Thanksgiving break extended by two days due to continued staffing shortages and COVID cases

In an email sent out tonight, Nov. 17, Superintendent Swift announced that Thanksgiving break will be extended by canceling school on Monday, Nov. 22 and Tuesday, Nov. 23.

The announcement comes after a continued increase in staff and student COVID-19 cases that have led to staffing shortages across the district. 

This increase in AAPS cases impacts every area of district operations: classrooms and schools, transportation, food service and custodial,” said Swift. “This situation is a direct reflection of the COVID case surge in our Ann Arbor and Washtenaw County community and across Michigan.”

The two canceled days will mark three district closures following the school closures on Nov. 1 due to similar reasons regarding COVID cases and staff shortages. Michigan school districts are allowed six days of school closure each year. In the case that the limit for closures is surpassed, districts may be required to compensate for the lost number of school days. Specific plans on achieving the requirements have not been released.

“(The closures) might affect how long we’re in school in the long-run,” said Pioneer senior Halina Nguyen. “As a senior, I want school to be over with honestly.”

Despite the relief from the extra two days of break, additional concerns arise. “For me, I think it’s a great benefit, but I’m sure for a lot of people who need school lunches and things like that, need to be at school,” said Nguyen.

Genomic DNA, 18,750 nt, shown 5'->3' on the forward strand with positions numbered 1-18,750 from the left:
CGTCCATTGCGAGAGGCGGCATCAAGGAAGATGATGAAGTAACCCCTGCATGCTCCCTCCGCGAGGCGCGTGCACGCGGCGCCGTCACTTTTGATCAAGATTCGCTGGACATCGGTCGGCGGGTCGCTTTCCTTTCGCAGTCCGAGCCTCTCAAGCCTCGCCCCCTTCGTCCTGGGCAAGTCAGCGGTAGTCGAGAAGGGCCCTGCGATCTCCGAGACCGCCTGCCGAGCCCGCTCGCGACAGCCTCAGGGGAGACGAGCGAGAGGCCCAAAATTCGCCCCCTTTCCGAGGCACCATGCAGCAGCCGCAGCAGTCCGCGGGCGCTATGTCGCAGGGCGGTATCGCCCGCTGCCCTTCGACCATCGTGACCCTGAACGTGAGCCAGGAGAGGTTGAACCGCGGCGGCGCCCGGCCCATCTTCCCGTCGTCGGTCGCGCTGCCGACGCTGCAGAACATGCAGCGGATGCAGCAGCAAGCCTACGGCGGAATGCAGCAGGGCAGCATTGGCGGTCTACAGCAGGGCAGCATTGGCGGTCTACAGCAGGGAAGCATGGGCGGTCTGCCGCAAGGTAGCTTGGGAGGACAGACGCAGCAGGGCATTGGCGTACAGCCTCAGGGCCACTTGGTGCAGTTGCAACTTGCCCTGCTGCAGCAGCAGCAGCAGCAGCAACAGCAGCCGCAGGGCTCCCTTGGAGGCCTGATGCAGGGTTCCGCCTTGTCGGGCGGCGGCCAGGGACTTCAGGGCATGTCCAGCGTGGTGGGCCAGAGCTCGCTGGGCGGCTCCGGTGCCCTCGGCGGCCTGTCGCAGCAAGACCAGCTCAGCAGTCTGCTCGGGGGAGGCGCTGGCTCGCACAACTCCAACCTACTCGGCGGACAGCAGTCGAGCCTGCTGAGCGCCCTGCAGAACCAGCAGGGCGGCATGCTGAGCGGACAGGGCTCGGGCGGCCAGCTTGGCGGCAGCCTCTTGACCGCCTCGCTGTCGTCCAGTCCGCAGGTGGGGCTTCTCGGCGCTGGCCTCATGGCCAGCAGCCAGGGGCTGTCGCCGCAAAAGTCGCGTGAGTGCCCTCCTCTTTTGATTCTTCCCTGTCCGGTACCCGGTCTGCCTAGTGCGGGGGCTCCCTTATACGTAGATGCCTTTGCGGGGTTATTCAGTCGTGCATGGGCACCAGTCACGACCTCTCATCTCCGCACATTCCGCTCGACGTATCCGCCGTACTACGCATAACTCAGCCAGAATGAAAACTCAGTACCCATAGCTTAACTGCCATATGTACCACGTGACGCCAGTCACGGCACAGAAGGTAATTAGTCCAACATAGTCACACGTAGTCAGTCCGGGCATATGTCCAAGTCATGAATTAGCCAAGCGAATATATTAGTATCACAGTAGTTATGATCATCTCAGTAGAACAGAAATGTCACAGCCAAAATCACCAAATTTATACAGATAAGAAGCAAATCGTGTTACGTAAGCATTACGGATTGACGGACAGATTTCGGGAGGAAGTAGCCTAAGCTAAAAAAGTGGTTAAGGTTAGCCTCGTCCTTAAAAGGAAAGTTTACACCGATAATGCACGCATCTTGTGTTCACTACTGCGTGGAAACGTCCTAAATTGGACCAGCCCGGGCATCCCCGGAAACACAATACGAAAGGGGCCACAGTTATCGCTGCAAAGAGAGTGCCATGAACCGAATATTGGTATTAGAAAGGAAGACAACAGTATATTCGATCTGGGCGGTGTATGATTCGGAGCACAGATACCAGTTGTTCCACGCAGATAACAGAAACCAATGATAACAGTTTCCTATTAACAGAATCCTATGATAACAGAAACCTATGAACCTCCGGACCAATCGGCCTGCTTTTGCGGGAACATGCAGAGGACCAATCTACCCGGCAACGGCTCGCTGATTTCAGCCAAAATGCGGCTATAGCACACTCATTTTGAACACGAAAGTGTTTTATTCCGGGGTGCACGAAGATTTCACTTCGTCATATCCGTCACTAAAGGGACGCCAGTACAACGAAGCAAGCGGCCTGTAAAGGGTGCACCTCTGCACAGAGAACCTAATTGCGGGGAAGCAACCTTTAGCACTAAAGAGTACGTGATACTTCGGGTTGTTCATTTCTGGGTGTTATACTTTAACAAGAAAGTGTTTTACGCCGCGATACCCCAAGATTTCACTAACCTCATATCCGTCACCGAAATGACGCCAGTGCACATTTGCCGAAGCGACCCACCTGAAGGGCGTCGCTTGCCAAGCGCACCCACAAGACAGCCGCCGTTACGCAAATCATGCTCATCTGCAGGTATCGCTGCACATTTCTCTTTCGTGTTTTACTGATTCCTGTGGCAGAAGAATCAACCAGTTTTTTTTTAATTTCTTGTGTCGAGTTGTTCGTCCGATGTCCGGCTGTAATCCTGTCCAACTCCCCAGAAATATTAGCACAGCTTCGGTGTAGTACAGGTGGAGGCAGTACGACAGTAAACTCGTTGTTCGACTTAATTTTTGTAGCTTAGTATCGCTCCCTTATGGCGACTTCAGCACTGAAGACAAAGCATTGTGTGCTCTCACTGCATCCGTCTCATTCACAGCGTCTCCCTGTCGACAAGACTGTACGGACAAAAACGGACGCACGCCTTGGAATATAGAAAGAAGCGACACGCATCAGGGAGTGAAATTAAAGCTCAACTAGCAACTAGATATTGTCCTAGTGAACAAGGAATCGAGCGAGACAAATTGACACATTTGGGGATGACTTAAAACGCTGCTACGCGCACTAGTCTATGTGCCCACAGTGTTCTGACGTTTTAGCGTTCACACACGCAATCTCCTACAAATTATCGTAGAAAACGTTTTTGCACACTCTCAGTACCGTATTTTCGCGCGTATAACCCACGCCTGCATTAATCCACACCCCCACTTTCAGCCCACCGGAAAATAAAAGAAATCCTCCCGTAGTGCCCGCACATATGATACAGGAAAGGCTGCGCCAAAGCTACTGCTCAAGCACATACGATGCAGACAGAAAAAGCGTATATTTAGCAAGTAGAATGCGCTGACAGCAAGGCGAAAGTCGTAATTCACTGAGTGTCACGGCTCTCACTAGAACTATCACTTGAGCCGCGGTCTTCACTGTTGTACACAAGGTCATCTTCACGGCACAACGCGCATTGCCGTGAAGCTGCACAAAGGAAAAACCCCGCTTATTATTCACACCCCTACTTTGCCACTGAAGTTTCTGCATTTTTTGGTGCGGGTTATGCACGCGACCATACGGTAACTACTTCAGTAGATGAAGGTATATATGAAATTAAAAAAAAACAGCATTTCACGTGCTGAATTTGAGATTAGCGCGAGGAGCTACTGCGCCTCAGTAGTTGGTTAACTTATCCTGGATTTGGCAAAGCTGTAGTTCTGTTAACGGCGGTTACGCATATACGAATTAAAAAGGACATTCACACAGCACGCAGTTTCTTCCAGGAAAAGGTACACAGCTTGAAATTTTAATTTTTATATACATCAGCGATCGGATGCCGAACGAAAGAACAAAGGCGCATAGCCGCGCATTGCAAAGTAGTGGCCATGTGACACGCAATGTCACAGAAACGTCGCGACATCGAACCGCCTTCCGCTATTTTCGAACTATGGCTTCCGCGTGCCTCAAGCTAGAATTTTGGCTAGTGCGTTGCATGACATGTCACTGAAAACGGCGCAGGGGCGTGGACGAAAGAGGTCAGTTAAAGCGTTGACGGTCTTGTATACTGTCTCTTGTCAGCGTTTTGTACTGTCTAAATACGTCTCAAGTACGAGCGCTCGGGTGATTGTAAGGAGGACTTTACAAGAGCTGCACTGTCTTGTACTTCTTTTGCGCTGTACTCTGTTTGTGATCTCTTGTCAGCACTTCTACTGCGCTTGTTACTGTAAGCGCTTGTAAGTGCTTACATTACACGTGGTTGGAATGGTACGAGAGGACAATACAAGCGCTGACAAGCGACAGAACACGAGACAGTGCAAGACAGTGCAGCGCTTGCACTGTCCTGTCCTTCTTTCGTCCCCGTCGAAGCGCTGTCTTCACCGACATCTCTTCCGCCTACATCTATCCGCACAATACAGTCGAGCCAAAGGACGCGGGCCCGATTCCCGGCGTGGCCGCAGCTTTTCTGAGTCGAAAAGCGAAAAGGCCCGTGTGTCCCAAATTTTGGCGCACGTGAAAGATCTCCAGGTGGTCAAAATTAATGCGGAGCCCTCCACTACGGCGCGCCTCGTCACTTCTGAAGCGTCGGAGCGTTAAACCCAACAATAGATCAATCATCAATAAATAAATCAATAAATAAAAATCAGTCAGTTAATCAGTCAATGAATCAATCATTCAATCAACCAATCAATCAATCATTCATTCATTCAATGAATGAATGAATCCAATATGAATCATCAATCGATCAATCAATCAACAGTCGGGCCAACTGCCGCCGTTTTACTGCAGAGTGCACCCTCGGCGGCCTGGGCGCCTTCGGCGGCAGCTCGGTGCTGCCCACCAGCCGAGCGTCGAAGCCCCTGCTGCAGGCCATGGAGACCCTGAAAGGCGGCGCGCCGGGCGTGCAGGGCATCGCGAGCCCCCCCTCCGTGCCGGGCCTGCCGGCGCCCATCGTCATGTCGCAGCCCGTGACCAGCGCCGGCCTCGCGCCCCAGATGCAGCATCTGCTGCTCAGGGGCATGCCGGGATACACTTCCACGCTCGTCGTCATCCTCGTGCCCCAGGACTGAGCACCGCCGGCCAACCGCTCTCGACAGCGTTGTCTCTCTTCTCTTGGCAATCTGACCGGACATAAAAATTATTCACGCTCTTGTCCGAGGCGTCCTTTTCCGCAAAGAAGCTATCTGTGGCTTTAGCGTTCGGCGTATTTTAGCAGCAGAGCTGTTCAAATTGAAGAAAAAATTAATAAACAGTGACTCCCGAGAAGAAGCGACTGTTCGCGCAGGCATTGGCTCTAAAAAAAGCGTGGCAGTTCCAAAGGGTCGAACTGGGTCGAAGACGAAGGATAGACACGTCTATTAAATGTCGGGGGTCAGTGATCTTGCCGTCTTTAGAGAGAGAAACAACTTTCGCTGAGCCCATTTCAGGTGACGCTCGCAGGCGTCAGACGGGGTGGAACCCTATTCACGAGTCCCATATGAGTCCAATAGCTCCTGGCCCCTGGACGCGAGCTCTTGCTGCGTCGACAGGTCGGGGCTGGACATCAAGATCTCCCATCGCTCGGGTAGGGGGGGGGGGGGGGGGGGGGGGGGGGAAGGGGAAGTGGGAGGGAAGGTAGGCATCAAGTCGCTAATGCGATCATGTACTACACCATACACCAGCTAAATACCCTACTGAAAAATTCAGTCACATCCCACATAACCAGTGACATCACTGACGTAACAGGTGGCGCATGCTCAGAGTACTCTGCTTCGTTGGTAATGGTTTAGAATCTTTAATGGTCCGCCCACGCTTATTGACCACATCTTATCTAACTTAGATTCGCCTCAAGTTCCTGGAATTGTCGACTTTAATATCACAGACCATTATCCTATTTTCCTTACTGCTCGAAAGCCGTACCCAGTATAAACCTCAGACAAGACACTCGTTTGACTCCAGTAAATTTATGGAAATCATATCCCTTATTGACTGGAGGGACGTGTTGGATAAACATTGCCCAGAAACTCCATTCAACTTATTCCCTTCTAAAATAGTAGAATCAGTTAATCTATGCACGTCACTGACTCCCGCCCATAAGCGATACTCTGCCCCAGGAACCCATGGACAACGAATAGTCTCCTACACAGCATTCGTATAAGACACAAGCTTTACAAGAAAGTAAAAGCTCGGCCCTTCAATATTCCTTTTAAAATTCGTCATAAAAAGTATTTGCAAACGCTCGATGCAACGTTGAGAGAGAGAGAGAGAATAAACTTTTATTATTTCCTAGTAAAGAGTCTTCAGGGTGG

Even though many students believe that school closures are necessary to combat the rising COVID cases, they have also noted how the class curriculum could be affected.

“I think one concern is that a lot of teachers aren’t getting a lot of content done. Especially for AP classes, teachers getting two days off is one thing, but it could all stack up,” said Christian Kang, also a senior at Pioneer. 

To alleviate staff shortages, AAPS has increased their daily and long-term substitute pay rates twice over the fall semester. 

“I’ve seen a lot more substitutes coming in. I had a sub who said he was getting more job opportunities because there were more teachers having days off,” said Kang. “There’s not a lot the district can do with this besides closing down schools. I’m sure there’s a demand for teachers, but there are only so many people who are willing to come in during COVID and willing to put up with COVID protocols and stuff like that.”

Swift says the challenges with staffing will continue to persist, as holiday weeks like Thanksgiving normally experience lower substitute availability for teachers and staff. 

Several teams have stepped in or adjusted their services in accordance with shortages extending beyond teachers and substitutes. 

“Please be aware that during this Thursday and Friday, intermittent service gaps with transportation as well as food and nutrition may occur,” said Swift. “AAPS Durham transportation team managers continue to help by driving buses, and many drivers are doubling up to assist with additional routes. AAPS’ Chartwells food and nutrition team has arranged for staff from other parts of their organization to mobilize into our AAPS schools to support us through the remainder of this week. Members of our AAPS team from across the organization are pitching in to ensure our schools are as well-staffed as possible.” 

Swift says that vaccinations including booster shots remain the most effective tool in combating future school COVID cases. AAPS will offer a student and family vaccination event next Tuesday, Nov. 23 in partnership with the Michigan Department of Health and Human Services. Registration will be required in advance and can be completed through a Google form.